Wagner believed in the possiblity of a Gesamtkunstwerk. Frederica von Stade has shown us that a life, too, can be a complete work of art.
Not for the first time, I’m led to think how much medieval scholars would have loved the World Wide Web, and how many of its best tendencies are continuations of medieval practices that have fallen into abeyance since. (C.S. Lewis once said that the Middle Ages would have adored the modern alphabetized file box filled with index cards. Remember index cards?) Here’s a snippet from a new post that has attracted considerable comment:
In the longer run I expect “annotated” books will be available for full public review, th[r]ough Kindle-like technologies. You’ll be reading Rousseau’s Social Contract and be able to call up the five most popular sets of annotations, the three most popular condensations, J.K. Rowling’s nomination for “favorite page,” a YouTube of Harold Bloom gushing about it, and so on.
This, like so many other new opportunities, represents a democratization of a medieval practice that has become less practical in an age of mass-published books but grows ever more practical with digital distribution and the growing viability of niche markets. I have seen manuscripts of Aristotle with Aquinas’s commentary on the text in the surrounding margins in smaller script, with a further surround of margins full of subsequent commentary in even smaller writing (and sometimes different color). These once provided extremely important study texts (and often served lecturers for the text of their lectures; that may have been their primary purpose, in fact). Now, of course, they are vital to scholars of the history of ideas. Tomorrow we have the chance to continue this sort of practice on a much larger scale, with far wider accessibility. And we need not limit such layered commentary to written texts. The same kind of commentary on commentary on commentary can be used for, e.g., art criticism or musical analysis.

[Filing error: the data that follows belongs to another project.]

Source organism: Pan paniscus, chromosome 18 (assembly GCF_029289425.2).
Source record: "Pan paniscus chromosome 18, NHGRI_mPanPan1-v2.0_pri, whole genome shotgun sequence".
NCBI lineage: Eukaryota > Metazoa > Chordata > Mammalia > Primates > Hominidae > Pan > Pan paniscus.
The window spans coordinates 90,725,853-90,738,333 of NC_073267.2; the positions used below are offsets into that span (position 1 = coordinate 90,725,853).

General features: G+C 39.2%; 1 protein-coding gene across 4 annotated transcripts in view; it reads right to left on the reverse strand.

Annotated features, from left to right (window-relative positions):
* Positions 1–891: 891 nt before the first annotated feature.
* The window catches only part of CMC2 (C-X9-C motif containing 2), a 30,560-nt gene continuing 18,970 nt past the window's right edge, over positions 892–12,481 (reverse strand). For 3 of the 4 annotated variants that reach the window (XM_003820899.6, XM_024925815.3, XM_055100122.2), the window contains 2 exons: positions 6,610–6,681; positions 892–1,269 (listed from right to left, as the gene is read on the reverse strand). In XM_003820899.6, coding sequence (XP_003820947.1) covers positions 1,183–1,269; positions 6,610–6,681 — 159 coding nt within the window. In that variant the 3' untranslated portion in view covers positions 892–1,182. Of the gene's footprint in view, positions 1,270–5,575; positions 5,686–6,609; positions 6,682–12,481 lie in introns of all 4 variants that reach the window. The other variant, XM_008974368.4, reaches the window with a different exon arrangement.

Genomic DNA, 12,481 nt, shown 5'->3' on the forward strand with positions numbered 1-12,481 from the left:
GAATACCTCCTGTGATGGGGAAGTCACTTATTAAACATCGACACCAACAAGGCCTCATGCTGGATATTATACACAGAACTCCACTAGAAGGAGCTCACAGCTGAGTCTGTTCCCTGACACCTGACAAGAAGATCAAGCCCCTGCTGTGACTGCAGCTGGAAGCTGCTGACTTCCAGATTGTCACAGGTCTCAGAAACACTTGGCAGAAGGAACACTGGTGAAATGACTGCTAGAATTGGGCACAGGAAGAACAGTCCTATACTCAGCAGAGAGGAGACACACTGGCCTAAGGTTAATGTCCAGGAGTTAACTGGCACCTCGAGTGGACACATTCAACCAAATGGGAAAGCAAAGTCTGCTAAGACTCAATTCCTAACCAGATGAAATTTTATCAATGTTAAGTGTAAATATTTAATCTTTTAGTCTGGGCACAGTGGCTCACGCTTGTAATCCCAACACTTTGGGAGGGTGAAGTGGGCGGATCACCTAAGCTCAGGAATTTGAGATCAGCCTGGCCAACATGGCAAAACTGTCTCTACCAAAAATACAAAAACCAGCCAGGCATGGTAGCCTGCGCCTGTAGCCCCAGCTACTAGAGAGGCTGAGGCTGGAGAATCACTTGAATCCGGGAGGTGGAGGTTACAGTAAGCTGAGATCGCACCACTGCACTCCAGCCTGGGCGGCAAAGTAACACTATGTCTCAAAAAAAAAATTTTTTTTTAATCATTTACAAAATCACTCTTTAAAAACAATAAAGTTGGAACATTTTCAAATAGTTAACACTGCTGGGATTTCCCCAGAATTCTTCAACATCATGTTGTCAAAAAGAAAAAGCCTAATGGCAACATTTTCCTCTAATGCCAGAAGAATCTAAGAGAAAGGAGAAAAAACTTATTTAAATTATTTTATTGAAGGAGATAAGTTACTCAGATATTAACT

April 22, 2010
This was a first for me. Though I did subsequently print the score, it was useful to be able to try it out this way beforehand.
If we want to hunt for ironies, the fact that the music was 17th-century Italy and the delivery-system 21st-century Cupertino should be enough for us. But that sort of thing is more common every day.
UPDATE: At least I didn’t do this:
April 20, 2010
April 18, 2010
Teacher: (after hearing me play the Toccata) It is too fascinating.
Me: (stumped) Eh.